Maternal and Pediatric Nutrition

Maternal and Pediatric Nutrition
Open Access

ISSN: 2472-1182

+44 1223 790975


Health Practitioners Knowledge, Beliefs, and Attitudes Regarding the Use of Donor Human Milk in Neonatal Intensive Care

Michaiel G, Antunes M, Shaik S and Turner J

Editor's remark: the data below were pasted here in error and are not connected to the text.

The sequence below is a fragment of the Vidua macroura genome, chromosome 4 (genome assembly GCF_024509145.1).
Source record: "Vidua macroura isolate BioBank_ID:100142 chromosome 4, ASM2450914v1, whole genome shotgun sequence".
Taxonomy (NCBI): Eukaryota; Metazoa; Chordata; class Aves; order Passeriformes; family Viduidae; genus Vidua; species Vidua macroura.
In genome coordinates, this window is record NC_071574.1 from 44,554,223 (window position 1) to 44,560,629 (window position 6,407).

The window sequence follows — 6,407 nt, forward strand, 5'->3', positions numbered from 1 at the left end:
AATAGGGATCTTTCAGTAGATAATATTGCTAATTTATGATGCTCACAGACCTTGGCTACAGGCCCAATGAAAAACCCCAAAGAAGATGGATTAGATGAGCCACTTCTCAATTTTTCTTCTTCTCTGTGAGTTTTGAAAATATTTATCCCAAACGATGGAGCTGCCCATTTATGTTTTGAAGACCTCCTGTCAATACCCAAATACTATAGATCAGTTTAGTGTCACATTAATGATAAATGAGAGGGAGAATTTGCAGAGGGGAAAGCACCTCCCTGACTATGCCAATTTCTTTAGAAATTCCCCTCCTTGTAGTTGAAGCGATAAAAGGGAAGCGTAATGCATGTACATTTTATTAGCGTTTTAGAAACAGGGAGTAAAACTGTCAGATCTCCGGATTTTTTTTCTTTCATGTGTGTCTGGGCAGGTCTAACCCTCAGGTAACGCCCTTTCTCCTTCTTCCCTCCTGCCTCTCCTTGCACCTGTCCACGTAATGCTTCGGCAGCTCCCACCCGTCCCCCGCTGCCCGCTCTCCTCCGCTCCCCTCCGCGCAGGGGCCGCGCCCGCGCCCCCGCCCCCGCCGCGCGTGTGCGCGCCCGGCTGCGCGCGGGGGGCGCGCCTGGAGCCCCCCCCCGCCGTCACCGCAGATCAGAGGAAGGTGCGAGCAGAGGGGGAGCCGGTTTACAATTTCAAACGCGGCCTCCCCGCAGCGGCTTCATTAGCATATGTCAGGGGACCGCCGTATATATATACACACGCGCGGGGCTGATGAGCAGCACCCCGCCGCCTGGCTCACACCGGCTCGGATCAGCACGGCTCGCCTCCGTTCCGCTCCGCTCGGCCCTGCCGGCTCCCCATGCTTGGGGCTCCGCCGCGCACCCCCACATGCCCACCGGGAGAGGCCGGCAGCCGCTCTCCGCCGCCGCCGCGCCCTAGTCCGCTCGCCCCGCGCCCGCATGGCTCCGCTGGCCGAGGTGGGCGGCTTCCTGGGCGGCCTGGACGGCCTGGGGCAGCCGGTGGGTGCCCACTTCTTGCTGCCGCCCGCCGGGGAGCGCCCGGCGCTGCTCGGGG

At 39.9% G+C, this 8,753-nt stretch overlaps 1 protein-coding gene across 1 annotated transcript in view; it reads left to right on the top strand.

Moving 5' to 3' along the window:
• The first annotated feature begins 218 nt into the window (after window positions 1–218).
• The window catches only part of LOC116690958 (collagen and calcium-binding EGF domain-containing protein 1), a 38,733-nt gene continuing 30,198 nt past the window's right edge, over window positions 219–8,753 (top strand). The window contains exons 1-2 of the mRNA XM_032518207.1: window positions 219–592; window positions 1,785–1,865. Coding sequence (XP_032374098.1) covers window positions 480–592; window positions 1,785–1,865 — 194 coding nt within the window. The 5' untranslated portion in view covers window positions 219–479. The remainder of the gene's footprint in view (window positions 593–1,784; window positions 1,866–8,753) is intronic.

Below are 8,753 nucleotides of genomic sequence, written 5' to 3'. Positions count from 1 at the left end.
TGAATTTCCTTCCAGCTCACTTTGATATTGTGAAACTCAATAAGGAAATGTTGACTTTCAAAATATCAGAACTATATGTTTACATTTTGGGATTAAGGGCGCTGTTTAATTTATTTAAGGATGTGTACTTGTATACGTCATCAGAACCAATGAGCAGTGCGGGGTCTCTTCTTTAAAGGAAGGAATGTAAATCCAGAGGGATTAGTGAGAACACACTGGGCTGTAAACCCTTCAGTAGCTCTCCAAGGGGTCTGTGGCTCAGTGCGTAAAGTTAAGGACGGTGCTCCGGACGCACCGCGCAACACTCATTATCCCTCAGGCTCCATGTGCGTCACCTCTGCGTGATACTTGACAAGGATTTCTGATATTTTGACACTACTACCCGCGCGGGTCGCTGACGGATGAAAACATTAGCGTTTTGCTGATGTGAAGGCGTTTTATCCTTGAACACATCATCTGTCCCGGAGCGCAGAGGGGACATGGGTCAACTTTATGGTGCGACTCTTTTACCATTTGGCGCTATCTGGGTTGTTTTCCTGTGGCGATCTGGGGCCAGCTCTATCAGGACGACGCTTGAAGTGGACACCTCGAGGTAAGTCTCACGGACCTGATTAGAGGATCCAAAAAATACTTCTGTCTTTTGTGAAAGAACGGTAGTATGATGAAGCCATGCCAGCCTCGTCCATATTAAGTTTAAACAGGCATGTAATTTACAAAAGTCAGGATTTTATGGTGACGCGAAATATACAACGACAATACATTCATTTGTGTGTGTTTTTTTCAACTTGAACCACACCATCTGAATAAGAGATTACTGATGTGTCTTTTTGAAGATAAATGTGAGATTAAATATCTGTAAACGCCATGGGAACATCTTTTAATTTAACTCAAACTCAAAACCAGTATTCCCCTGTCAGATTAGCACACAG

Abstract Introduction Human milk benefits developing humans, especially vulnerable preterm infants. In this population, given lack of mother’s own milk [MOM], donor human milk [DHM] has emerged as a valid alternative. In Canada, access to donor milk banks has been limited, but increasing. We surveyed the attitudes, beliefs and knowledge regarding DHM use of staff at two neonatal intensive care units [NICU’s], given recent access to a provincial DHM bank. Methods: A survey was developed and sent to all staff at the David Schiff and Royal Alexandra Hospital NICU’s, Edmonton, Alberta. The survey addressed knowledge regarding advantages and disadvantages of DHM, attitudes and beliefs regarding use, as well as perceived barriers to use. Results: Respondents agreed that DHM should be first-line alternative when MOM is not available [91%]. Perceived benefits, of DHM over formula, included reduction in both NEC [65%] and sepsis [57%], and improved feeding tolerance [83%]. 35% responded that DHM was offered as an alternative to mother’s milk more than 75% of the time at their institutions. Perceived barriers to the use of DHM included cost/funding [71%], access/restrictions [66%], and parent preference [60%]. Conclusions: Although use of DHM appears well supported by NICU staff, its current use was not in keeping with the level of support. This is despite the availability of a donor milk bank in Alberta since April 2012. The local barriers to use that were identified, and need to be addressed, include the cost as well as current policies regarding DHM use in both NICUs.